“I discussed with my officers the pros and cons of doing the crossing shorthanded, but we knew the Atlantic was going to be an issue,” says Capt. Homan. “We already had the chef and two junior interior staff on board, one of whom has only been in the industry a couple of months. If one of us got sick we decided it would be better to have as many people on board as possible.” Bash yacht anchored with tenders By now coronavirus was running rife in Italy and the yacht’s DPA (Designated Person Ashore) required new crew to fill out a health declaration. Due to the late hour, Capt. Homan had to read out the form over the phone to the new deckhand, who declared he had no existing health issues and caught an early morning flight bound for St Maarten. He arrived in the afternoon of 14 March and was rushed through immigration (some passengers on the plane from high-risk countries were refused entry). Bash was already sitting at anchor outside the Simpson Bay Bridge and shortly after the deckhand was aboard the yacht got underway. The morning after when Capt. Homan came on duty, however, he was told that the new crewman had been seasick on watch and heard coughing during the night.

“I called him up on the bridge, keeping a safe distance from him, and he told he’d had a cough for a couple of days,” says the captain. “I couldn’t believe he hadn’t said anything when I’d read him the health declaration over the phone and before boarding. We’d already established contingency plans in case someone got sick and he went straight into isolation. So not only did we have one man down, but we also had to look after him and take his temperature twice a day, putting other crew at risk. Luckily, he never developed a fever."Bash yacht aft view Photo: Bash yacht crewThree days out from St Maarten the crew learned that the island had shut down, so returning was no longer an option. Nor would they be allowed to dock in Tenerife but had to anchor 12 miles offshore. As Bash had been powering her way across the Atlantic to avoid the worst of the weather fronts, she was burning fuel fast and there was some urgency to find an alternative stopover.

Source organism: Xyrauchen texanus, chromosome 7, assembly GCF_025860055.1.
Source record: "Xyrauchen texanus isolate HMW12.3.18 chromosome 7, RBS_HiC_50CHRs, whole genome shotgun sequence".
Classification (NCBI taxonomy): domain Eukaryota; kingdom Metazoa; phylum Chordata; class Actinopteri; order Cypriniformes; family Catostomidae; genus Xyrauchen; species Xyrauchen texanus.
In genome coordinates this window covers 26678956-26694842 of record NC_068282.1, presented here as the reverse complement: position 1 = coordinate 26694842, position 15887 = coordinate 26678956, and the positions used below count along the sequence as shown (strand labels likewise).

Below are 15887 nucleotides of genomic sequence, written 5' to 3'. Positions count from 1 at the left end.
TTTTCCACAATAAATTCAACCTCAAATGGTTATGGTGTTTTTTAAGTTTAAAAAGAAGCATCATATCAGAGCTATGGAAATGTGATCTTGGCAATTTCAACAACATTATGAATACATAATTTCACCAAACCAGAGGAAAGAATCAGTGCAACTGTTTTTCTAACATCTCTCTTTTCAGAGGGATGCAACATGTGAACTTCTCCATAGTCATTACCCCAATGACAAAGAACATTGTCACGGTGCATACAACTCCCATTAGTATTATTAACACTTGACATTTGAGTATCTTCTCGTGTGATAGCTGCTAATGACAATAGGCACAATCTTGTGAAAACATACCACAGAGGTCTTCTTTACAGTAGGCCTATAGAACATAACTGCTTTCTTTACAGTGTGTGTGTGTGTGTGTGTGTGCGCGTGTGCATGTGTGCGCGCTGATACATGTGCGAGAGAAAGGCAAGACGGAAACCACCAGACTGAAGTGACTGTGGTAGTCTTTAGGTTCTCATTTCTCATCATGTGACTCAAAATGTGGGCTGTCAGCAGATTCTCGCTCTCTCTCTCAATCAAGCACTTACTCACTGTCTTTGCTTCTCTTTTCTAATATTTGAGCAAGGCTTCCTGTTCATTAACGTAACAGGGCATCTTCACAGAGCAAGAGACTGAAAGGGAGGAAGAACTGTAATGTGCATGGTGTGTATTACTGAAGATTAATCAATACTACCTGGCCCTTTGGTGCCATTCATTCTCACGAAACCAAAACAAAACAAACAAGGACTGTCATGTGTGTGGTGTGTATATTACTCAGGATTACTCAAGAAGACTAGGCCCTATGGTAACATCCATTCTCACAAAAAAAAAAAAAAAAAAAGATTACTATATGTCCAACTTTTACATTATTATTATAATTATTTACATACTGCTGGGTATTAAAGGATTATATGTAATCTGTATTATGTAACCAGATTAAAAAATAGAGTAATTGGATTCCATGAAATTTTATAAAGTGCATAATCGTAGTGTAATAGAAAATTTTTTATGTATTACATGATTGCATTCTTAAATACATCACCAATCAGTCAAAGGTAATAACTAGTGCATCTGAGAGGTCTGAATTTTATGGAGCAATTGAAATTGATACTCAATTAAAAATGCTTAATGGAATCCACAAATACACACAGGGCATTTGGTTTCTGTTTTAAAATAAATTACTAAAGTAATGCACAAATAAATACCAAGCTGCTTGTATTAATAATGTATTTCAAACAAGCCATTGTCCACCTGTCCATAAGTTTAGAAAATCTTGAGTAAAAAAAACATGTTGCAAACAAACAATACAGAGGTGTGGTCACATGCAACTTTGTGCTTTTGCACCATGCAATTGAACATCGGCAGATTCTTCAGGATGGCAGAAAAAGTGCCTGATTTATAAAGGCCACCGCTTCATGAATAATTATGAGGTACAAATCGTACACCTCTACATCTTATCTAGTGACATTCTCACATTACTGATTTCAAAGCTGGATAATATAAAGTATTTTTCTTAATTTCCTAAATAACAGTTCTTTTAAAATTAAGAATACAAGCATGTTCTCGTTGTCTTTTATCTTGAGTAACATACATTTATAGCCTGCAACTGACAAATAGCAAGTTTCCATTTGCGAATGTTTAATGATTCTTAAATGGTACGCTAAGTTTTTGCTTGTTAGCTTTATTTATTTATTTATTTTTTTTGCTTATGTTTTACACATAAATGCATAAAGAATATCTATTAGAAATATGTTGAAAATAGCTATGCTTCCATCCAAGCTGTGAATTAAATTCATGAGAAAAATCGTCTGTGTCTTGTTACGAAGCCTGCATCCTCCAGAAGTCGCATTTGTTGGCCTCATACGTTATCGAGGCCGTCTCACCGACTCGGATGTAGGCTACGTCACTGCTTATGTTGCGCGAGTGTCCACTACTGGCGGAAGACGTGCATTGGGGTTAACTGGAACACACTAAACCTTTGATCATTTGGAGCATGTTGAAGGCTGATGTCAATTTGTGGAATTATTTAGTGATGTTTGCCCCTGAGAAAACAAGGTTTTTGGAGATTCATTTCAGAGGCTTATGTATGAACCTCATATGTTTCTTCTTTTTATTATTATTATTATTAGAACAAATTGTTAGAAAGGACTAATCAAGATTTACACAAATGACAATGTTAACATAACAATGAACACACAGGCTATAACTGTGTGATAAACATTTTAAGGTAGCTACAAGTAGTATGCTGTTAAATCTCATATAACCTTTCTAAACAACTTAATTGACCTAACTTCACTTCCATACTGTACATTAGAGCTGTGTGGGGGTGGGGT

The DPA managed to get permission to dock in Lanzarote, but the weather was against them and they had to divert from the Canary Islands to the Azores, where the shipping agent was able to get approval to take on fuel in Ponta Delgada. Technically, they were supposed to go into a two-week quarantine, but Capt. Homan had already decided to self-isolate the yacht and crew before pushing on. Just before arriving, he also found out that his partner in Antibes was displaying symptoms consistent with COVID-19. It was about now that he started referring to his crew as the ‘Ocean Warriors’ in his Facebook posts.